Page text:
|Intervention Model:||Crossover Assignment|
|Intervention Model Description:||Participants will undergo a validated cue exposure protocol involving exposure to neutral beverage cues followed by exposure to alcohol beverage cues; A separate set of participants will undergo a validated next-day-responsibility protocol involving hypothetical scenarios with no-responsibility followed by hypothetical scenarios involving significant next-day responsibilities (e.g., vocational or academic responsibilities)|
|Masking:||None (Open Label)|
|Official Title:||Using Neuroeconomics to Characterize State-Based Increases and Decreases in Alcohol Value|
|Actual Study Start Date :||January 1, 2020|
|Estimated Primary Completion Date :||July 2024|
|Estimated Study Completion Date :||July 2024|
Experimental: Alcohol vs Neutral Cue
Within-subjects experimental manipulation of alcohol vs. neutral cues
Behavioral: Alcohol vs Neutral Cue
Participants will undergo a validated in-scanner alcohol cue exposure protocol involving passive viewing of images of alcohol beverages (beer, wine, liquor) and neutral beverages (water, soft drinks, juice).
Experimental: Responsibility vs No Responsibility
Within-subjects experimental manipulation of responsibility vs. no-responsibility condition
Behavioral: Responsibility vs No Responsibility
Participants will be presented with two hypothetical scenarios, involving either a significant responsibility the next day (i.e., an important work or academic-related obligation) or no responsibility (i.e., drinking on a typical occasion with no explicit obligations the next day)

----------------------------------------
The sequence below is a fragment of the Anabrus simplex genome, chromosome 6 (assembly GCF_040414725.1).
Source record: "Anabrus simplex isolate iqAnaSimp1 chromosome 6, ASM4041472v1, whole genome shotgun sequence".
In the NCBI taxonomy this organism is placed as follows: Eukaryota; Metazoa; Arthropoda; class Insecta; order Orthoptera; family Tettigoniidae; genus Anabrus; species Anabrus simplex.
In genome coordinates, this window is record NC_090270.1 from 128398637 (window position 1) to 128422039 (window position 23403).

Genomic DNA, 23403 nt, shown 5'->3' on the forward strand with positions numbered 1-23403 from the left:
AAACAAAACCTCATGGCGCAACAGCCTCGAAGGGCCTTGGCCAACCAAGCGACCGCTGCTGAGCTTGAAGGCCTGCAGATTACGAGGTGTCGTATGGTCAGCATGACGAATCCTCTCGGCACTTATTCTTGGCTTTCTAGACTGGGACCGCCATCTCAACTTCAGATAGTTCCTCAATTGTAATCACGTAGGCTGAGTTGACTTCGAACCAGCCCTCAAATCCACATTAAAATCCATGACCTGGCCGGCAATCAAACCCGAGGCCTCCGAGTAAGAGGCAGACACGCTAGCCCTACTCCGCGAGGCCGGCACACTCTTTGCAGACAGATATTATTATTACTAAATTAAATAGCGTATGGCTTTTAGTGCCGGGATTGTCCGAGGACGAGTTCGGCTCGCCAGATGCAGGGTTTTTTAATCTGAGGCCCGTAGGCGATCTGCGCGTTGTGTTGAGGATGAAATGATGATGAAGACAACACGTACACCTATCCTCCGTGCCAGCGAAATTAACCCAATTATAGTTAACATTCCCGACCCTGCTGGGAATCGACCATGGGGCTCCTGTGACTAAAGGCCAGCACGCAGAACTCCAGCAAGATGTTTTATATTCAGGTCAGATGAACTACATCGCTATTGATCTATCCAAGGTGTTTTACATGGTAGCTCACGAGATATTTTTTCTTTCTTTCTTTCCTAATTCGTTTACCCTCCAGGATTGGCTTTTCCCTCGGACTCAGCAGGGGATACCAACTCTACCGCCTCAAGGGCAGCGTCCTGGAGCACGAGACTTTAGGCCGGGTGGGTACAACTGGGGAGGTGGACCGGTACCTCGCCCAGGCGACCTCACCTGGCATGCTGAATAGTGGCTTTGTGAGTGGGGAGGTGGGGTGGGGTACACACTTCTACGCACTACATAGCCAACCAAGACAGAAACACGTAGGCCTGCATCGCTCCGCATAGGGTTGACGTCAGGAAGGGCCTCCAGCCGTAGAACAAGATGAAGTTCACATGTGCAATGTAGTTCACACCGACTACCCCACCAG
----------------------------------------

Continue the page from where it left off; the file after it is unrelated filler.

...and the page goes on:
- Alcohol demand decision making [ Time Frame: 1 hour during MRI scan ]Participants will report how many standard drinks they would consume at varying prices using a hypothetical Alcohol Purchase Task (APT) procedure. The APT is a validated self-report measure of alcohol consumption (in standard drink units) at escalating prices (18 price intervals, ranging from $0 to $80/drink). Responses on APT are analyzed to generate observed and derived indices of alcohol demand, including: intensity (consumption at free price); breakpoint (maximum price for spent for a single drink); Omax (maximum expenditure on alcohol); and Elasticity (proportionate slope of the alcohol demand curve)
- Alcohol craving [ Time Frame: 1 hour during MRI scan ]Self-reported subjective ratings of craving and urge for alcohol using a 100-point visual analogue scale, from 0 (no urge/craving for alcohol) to 100 (maximum urge/craving for alcohol)
- Subjective affect [ Time Frame: 1 hour during MRI scan ]Self-reported subjective ratings of positive and negative affect, using 10-point visual analogue scales assessing the following affect dimensions: happy, sad, bored, stressed, and relaxed
Please refer to this study by its ClinicalTrials.gov identifier (NCT number): NCT04067765
|Contact: Michael Amlung, PhD||9055221155 ext firstname.lastname@example.org|
|St. Joseph's Healthcare Hamilton||Recruiting|
|Hamilton, Ontario, Canada, L8N3K7|
|Contact: Michael Amlung, PhD 9055221155 ext 39014 email@example.com|
|Principal Investigator:||Michael Amlung, PhD||McMaster University|